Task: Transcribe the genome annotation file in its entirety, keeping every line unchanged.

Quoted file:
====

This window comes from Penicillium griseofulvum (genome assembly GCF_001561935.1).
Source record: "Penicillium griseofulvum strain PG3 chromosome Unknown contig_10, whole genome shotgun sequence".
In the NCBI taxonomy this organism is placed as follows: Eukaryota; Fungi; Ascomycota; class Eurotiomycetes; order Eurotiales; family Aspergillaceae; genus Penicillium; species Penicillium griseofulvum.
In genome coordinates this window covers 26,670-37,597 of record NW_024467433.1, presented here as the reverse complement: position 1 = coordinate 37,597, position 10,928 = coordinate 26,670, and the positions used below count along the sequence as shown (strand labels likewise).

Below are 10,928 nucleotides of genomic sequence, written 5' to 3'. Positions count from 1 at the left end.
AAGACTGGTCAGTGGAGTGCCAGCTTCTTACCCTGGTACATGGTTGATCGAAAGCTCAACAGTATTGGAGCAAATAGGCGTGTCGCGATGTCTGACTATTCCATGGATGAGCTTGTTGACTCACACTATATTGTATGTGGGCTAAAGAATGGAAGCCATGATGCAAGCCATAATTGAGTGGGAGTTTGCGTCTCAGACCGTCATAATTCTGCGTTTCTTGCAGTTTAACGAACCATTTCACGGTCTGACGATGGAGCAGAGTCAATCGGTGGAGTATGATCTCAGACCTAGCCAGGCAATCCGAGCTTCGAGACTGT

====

This window comes from Penicillium griseofulvum (genome assembly GCF_001561935.1).
Source record: "Penicillium griseofulvum strain PG3 chromosome Unknown contig_10, whole genome shotgun sequence".
In the NCBI taxonomy this organism is placed as follows: Eukaryota; Fungi; Ascomycota; class Eurotiomycetes; order Eurotiales; family Aspergillaceae; genus Penicillium; species Penicillium griseofulvum.
In genome coordinates this window covers 26,670-37,597 of record NW_024467433.1, presented here as the reverse complement: position 1 = coordinate 37,597, position 10,928 = coordinate 26,670, and the positions used below count along the sequence as shown (strand labels likewise).

Below are 10,928 nucleotides of genomic sequence, written 5' to 3'. Positions count from 1 at the left end.
AAGACTGGTCAGTGGAGTGCCAGCTTCTTACCCTGGTACATGGTTGATCGAAAGCTCAACAGTATTGGAGCAAATAGGCGTGTCGCGATGTCTGACTATTCCATGGATGAGCTTGTTGACTCACACTATATTGTATGTGGGCTAAAGAATGGAAGCCATGATGCAAGCCATAATTGAGTGGGAGTTTGCGTCTCAGACCGTCATAATTCTGCGTTTCTTGCAGTTTAACGAACCATTTCACGGTCTGACGATGGAGCAGAGTCAATCGGTGGAGTATGATCTCAGACCTAGCCAGGCAATCCGAGCTTCGAGACTGT